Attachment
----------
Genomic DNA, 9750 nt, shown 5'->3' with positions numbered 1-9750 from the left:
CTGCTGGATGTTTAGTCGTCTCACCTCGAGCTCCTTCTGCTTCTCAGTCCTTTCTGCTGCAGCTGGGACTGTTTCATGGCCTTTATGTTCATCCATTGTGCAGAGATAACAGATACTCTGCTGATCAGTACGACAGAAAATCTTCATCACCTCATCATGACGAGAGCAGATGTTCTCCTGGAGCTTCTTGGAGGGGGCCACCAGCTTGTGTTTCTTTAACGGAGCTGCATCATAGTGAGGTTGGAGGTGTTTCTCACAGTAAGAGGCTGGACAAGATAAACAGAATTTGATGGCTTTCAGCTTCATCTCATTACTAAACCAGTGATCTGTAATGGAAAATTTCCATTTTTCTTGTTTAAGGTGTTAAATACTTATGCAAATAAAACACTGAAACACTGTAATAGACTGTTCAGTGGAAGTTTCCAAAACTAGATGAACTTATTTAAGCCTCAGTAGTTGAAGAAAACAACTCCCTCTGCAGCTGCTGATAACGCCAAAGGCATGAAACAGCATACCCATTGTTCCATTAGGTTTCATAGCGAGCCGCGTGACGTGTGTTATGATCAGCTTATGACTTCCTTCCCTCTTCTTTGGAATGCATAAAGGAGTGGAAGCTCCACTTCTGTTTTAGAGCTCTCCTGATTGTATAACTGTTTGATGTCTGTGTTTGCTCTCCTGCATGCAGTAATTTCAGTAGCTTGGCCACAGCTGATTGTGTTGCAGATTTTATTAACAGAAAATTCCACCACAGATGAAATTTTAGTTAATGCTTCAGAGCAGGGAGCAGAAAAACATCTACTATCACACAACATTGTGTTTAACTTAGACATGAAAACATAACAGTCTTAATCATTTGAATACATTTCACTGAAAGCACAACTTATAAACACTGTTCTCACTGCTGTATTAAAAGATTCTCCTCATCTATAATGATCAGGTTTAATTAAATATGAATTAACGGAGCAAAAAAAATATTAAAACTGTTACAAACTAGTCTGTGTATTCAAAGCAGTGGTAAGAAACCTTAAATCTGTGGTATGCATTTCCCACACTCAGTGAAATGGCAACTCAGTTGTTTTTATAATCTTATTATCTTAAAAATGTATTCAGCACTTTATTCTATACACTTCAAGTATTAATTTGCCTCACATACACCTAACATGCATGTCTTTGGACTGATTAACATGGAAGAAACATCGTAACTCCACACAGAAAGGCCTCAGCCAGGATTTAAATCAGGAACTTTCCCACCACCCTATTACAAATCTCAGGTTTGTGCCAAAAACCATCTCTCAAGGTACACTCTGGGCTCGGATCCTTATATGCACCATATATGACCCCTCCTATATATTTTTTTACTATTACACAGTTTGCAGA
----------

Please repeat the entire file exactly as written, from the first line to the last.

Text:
Genomic DNA, 9750 nt, shown 5'->3' with positions numbered 1-9750 from the left:
CTGCTGGATGTTTAGTCGTCTCACCTCGAGCTCCTTCTGCTTCTCAGTCCTTTCTGCTGCAGCTGGGACTGTTTCATGGCCTTTATGTTCATCCATTGTGCAGAGATAACAGATACTCTGCTGATCAGTACGACAGAAAATCTTCATCACCTCATCATGACGAGAGCAGATGTTCTCCTGGAGCTTCTTGGAGGGGGCCACCAGCTTGTGTTTCTTTAACGGAGCTGCATCATAGTGAGGTTGGAGGTGTTTCTCACAGTAAGAGGCTGGACAAGATAAACAGAATTTGATGGCTTTCAGCTTCATCTCATTACTAAACCAGTGATCTGTAATGGAAAATTTCCATTTTTCTTGTTTAAGGTGTTAAATACTTATGCAAATAAAACACTGAAACACTGTAATAGACTGTTCAGTGGAAGTTTCCAAAACTAGATGAACTTATTTAAGCCTCAGTAGTTGAAGAAAACAACTCCCTCTGCAGCTGCTGATAACGCCAAAGGCATGAAACAGCATACCCATTGTTCCATTAGGTTTCATAGCGAGCCGCGTGACGTGTGTTATGATCAGCTTATGACTTCCTTCCCTCTTCTTTGGAATGCATAAAGGAGTGGAAGCTCCACTTCTGTTTTAGAGCTCTCCTGATTGTATAACTGTTTGATGTCTGTGTTTGCTCTCCTGCATGCAGTAATTTCAGTAGCTTGGCCACAGCTGATTGTGTTGCAGATTTTATTAACAGAAAATTCCACCACAGATGAAATTTTAGTTAATGCTTCAGAGCAGGGAGCAGAAAAACATCTACTATCACACAACATTGTGTTTAACTTAGACATGAAAACATAACAGTCTTAATCATTTGAATACATTTCACTGAAAGCACAACTTATAAACACTGTTCTCACTGCTGTATTAAAAGATTCTCCTCATCTATAATGATCAGGTTTAATTAAATATGAATTAACGGAGCAAAAAAAATATTAAAACTGTTACAAACTAGTCTGTGTATTCAAAGCAGTGGTAAGAAACCTTAAATCTGTGGTATGCATTTCCCACACTCAGTGAAATGGCAACTCAGTTGTTTTTATAATCTTATTATCTTAAAAATGTATTCAGCACTTTATTCTATACACTTCAAGTATTAATTTGCCTCACATACACCTAACATGCATGTCTTTGGACTGATTAACATGGAAGAAACATCGTAACTCCACACAGAAAGGCCTCAGCCAGGATTTAAATCAGGAACTTTCCCACCACCCTATTACAAATCTCAGGTTTGTGCCAAAAACCATCTCTCAAGGTACACTCTGGGCTCGGATCCTTATATGCACCATATATGACCCCTCCTATATATTTTTTTACTATTACACAGTTTGCAGA